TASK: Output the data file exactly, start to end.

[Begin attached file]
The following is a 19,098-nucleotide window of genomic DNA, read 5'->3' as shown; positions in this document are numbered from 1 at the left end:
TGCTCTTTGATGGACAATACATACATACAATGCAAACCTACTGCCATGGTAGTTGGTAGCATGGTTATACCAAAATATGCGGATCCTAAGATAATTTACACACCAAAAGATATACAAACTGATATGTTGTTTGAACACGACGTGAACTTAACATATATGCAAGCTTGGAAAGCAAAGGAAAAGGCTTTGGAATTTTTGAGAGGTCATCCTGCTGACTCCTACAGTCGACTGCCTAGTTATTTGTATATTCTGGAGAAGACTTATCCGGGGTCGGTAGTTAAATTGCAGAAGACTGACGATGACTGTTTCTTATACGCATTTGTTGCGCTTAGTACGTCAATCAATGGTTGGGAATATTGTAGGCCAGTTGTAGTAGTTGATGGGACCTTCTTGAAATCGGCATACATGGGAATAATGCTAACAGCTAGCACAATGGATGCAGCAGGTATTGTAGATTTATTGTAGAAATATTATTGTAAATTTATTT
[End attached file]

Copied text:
The following is a 19,098-nucleotide window of genomic DNA, read 5'->3' as shown; positions in this document are numbered from 1 at the left end:
TGCTCTTTGATGGACAATACATACATACAATGCAAACCTACTGCCATGGTAGTTGGTAGCATGGTTATACCAAAATATGCGGATCCTAAGATAATTTACACACCAAAAGATATACAAACTGATATGTTGTTTGAACACGACGTGAACTTAACATATATGCAAGCTTGGAAAGCAAAGGAAAAGGCTTTGGAATTTTTGAGAGGTCATCCTGCTGACTCCTACAGTCGACTGCCTAGTTATTTGTATATTCTGGAGAAGACTTATCCGGGGTCGGTAGTTAAATTGCAGAAGACTGACGATGACTGTTTCTTATACGCATTTGTTGCGCTTAGTACGTCAATCAATGGTTGGGAATATTGTAGGCCAGTTGTAGTAGTTGATGGGACCTTCTTGAAATCGGCATACATGGGAATAATGCTAACAGCTAGCACAATGGATGCAGCAGGTATTGTAGATTTATTGTAGAAATATTATTGTAAATTTATTT